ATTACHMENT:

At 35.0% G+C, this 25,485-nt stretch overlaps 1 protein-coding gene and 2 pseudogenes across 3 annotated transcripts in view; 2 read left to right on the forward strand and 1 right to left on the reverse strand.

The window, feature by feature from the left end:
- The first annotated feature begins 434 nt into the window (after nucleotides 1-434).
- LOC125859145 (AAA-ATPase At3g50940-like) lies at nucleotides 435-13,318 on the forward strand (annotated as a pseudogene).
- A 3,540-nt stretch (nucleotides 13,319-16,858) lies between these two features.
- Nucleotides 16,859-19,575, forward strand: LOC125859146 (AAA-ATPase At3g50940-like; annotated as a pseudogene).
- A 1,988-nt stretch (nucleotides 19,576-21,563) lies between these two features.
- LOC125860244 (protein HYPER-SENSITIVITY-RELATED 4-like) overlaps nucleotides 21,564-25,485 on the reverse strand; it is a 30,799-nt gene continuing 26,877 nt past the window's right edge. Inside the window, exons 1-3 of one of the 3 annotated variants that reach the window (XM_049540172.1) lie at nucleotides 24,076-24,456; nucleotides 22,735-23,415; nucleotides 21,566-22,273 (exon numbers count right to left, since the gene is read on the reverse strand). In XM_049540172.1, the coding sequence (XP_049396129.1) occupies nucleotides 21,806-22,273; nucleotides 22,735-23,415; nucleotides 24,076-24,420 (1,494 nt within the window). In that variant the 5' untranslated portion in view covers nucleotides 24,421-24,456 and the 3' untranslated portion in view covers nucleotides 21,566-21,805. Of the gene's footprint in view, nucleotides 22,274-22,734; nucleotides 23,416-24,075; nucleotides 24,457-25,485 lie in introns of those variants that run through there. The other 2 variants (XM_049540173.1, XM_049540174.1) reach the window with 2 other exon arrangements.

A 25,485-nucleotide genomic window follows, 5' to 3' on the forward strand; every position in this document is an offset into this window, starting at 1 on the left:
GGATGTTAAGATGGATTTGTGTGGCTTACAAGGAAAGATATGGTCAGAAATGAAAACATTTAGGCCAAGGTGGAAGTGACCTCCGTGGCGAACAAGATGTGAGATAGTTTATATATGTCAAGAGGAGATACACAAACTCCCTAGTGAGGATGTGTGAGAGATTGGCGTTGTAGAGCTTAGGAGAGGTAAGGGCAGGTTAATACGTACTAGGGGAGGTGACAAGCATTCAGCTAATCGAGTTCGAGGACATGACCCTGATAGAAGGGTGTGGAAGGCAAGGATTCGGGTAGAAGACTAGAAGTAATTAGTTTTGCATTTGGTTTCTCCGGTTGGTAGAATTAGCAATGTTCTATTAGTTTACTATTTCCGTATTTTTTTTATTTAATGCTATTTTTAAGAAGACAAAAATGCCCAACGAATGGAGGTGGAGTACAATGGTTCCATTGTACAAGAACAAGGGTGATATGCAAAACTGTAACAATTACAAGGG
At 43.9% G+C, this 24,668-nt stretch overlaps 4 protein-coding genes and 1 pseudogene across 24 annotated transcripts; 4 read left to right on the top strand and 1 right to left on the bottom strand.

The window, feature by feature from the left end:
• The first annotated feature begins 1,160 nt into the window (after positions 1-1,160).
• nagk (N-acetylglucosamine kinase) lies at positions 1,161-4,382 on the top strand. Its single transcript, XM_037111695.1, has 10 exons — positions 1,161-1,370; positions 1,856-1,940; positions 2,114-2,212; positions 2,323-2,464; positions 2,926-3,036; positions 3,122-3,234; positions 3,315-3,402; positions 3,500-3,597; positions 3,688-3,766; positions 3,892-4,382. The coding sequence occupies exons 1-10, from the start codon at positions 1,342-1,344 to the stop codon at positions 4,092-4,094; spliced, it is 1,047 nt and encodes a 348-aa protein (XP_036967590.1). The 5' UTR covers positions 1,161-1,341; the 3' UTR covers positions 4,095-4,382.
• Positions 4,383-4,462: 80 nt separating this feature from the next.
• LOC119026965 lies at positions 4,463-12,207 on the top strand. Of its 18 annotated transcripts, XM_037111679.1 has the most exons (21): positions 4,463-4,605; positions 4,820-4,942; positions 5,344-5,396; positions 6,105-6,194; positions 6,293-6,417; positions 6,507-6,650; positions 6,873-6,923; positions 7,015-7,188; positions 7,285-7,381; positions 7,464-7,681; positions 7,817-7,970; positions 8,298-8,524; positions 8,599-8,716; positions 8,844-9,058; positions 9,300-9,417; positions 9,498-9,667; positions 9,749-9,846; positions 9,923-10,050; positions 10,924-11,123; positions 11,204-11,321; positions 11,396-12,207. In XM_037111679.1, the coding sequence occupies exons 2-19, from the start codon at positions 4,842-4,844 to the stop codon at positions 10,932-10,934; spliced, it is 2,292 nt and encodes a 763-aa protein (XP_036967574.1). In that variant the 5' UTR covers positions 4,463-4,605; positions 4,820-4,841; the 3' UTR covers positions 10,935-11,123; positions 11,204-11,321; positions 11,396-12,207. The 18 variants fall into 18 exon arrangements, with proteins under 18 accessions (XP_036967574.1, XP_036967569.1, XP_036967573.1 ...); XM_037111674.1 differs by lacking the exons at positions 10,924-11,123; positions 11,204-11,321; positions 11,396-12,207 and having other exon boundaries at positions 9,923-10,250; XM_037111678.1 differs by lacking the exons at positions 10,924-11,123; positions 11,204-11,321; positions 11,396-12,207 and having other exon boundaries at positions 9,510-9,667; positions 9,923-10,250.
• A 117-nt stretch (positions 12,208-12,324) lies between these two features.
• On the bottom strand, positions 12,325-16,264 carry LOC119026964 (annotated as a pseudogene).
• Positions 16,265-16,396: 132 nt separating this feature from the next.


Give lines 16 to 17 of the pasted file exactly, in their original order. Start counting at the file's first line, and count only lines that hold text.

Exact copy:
• LOC119026965 lies at positions 4,463-12,207 on the top strand. Of its 18 annotated transcripts, XM_037111679.1 has the most exons (21): positions 4,463-4,605; positions 4,820-4,942; positions 5,344-5,396; positions 6,105-6,194; positions 6,293-6,417; positions 6,507-6,650; positions 6,873-6,923; positions 7,015-7,188; positions 7,285-7,381; positions 7,464-7,681; positions 7,817-7,970; positions 8,298-8,524; positions 8,599-8,716; positions 8,844-9,058; positions 9,300-9,417; positions 9,498-9,667; positions 9,749-9,846; positions 9,923-10,050; positions 10,924-11,123; positions 11,204-11,321; positions 11,396-12,207. In XM_037111679.1, the coding sequence occupies exons 2-19, from the start codon at positions 4,842-4,844 to the stop codon at positions 10,932-10,934; spliced, it is 2,292 nt and encodes a 763-aa protein (XP_036967574.1). In that variant the 5' UTR covers positions 4,463-4,605; positions 4,820-4,841; the 3' UTR covers positions 10,935-11,123; positions 11,204-11,321; positions 11,396-12,207. The 18 variants fall into 18 exon arrangements, with proteins under 18 accessions (XP_036967574.1, XP_036967569.1, XP_036967573.1 ...); XM_037111674.1 differs by lacking the exons at positions 10,924-11,123; positions 11,204-11,321; positions 11,396-12,207 and having other exon boundaries at positions 9,923-10,250; XM_037111678.1 differs by lacking the exons at positions 10,924-11,123; positions 11,204-11,321; positions 11,396-12,207 and having other exon boundaries at positions 9,510-9,667; positions 9,923-10,250.
• A 117-nt stretch (positions 12,208-12,324) lies between these two features.